‘We wanted a mix of rich, poor, gay, straight, old and young … somebody topless could dance with a woman in ballgown and tiara’
New York was on the verge of bankruptcy in the mid-1970s. Danger was in the air, people were getting mugged, but it was also a creative, bohemian time. You could really feel the energy in the gay clubs: there were frantic, intense, sweating bodies everywhere. Straight people hadn’t yet learned to let it all hang out.
Magnetic Fields, a three-day festival in the Rajasthan desert, saw the country’s burgeoning dance scene go overground. But there are concerns that clubbing is a corporatised ‘rich person’s game’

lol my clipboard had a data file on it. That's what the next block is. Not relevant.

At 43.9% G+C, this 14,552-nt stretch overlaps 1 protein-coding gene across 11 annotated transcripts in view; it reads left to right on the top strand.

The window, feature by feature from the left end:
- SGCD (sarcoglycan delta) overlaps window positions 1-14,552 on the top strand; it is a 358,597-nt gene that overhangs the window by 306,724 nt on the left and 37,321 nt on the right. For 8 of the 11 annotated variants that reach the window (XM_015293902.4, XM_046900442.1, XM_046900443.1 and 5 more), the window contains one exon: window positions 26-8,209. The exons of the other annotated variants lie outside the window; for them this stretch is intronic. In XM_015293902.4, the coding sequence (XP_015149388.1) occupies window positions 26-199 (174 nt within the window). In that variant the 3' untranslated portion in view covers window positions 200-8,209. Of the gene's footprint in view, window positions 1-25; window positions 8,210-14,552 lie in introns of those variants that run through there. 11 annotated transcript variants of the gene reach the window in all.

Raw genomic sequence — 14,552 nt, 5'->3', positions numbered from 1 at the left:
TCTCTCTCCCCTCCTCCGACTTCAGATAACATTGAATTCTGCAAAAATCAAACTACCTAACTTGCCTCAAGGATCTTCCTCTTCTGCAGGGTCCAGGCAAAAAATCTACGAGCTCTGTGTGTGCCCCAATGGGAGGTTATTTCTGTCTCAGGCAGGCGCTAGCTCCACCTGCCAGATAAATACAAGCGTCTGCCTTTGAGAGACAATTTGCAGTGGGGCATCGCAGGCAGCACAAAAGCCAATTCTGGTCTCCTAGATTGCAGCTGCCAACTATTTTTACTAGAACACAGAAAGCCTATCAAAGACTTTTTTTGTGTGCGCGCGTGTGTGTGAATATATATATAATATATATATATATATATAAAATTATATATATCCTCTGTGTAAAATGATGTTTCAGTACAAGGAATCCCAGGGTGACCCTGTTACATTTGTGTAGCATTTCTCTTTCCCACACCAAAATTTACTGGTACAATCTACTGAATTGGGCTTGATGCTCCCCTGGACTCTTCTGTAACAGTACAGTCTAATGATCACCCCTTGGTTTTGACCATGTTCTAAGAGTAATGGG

‘Before this, there was Bollywood, and everything else was deep underground.” These are the words of producer Karsh Kale, describing India’s music scene as recently as 10 years ago. It is telling of just how much has changed that Kale is saying this by a fireplace in the middle of a desert in Rajasthan, where an electronic music festival is taking place.
Now in its fifth year, with a capacity of more than 3,000 (having started at less than 500), Magnetic Fields is one of many events catering to a burgeoning underground music scene in India. Sets from Four Tet and Ben UFO that go on until 8am in the grounds of a magical 17th-century palace are remarkable in themselves (as are surreal moments such as a local hip-hop DJ dropping Big Shaq’s Man’s Not Hot under the stars), but what is especially noteworthy is the number of Indian acts and attendees.